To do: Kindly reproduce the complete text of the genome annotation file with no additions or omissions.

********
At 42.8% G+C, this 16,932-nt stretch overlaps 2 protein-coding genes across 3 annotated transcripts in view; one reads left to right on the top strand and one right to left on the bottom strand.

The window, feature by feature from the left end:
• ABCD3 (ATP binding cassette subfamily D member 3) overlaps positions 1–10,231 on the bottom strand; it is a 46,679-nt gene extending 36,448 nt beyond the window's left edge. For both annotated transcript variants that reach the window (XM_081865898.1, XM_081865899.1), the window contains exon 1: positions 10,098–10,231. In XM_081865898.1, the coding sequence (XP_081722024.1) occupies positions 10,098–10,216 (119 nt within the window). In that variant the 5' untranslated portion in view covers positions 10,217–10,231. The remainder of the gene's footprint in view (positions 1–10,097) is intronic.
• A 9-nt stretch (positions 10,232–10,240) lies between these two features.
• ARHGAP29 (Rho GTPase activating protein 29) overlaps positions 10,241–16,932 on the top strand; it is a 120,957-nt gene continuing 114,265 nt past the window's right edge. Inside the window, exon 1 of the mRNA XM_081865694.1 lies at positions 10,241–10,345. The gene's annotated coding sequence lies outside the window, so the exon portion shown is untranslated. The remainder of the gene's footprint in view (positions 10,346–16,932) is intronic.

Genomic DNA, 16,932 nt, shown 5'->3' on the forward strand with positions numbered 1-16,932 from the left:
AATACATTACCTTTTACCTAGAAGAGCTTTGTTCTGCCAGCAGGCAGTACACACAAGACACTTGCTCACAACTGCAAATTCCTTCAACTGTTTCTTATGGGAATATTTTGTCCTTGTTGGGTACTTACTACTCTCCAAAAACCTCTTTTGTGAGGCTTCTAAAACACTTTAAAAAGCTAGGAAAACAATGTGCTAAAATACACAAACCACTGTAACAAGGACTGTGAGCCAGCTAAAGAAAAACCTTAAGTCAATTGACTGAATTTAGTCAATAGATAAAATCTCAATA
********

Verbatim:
At 42.8% G+C, this 16,932-nt stretch overlaps 2 protein-coding genes across 3 annotated transcripts in view; one reads left to right on the top strand and one right to left on the bottom strand.

The window, feature by feature from the left end:
• ABCD3 (ATP binding cassette subfamily D member 3) overlaps positions 1–10,231 on the bottom strand; it is a 46,679-nt gene extending 36,448 nt beyond the window's left edge. For both annotated transcript variants that reach the window (XM_081865898.1, XM_081865899.1), the window contains exon 1: positions 10,098–10,231. In XM_081865898.1, the coding sequence (XP_081722024.1) occupies positions 10,098–10,216 (119 nt within the window). In that variant the 5' untranslated portion in view covers positions 10,217–10,231. The remainder of the gene's footprint in view (positions 1–10,097) is intronic.
• A 9-nt stretch (positions 10,232–10,240) lies between these two features.
• ARHGAP29 (Rho GTPase activating protein 29) overlaps positions 10,241–16,932 on the top strand; it is a 120,957-nt gene continuing 114,265 nt past the window's right edge. Inside the window, exon 1 of the mRNA XM_081865694.1 lies at positions 10,241–10,345. The gene's annotated coding sequence lies outside the window, so the exon portion shown is untranslated. The remainder of the gene's footprint in view (positions 10,346–16,932) is intronic.

Genomic DNA, 16,932 nt, shown 5'->3' on the forward strand with positions numbered 1-16,932 from the left:
AATACATTACCTTTTACCTAGAAGAGCTTTGTTCTGCCAGCAGGCAGTACACACAAGACACTTGCTCACAACTGCAAATTCCTTCAACTGTTTCTTATGGGAATATTTTGTCCTTGTTGGGTACTTACTACTCTCCAAAAACCTCTTTTGTGAGGCTTCTAAAACACTTTAAAAAGCTAGGAAAACAATGTGCTAAAATACACAAACCACTGTAACAAGGACTGTGAGCCAGCTAAAGAAAAACCTTAAGTCAATTGACTGAATTTAGTCAATAGATAAAATCTCAATA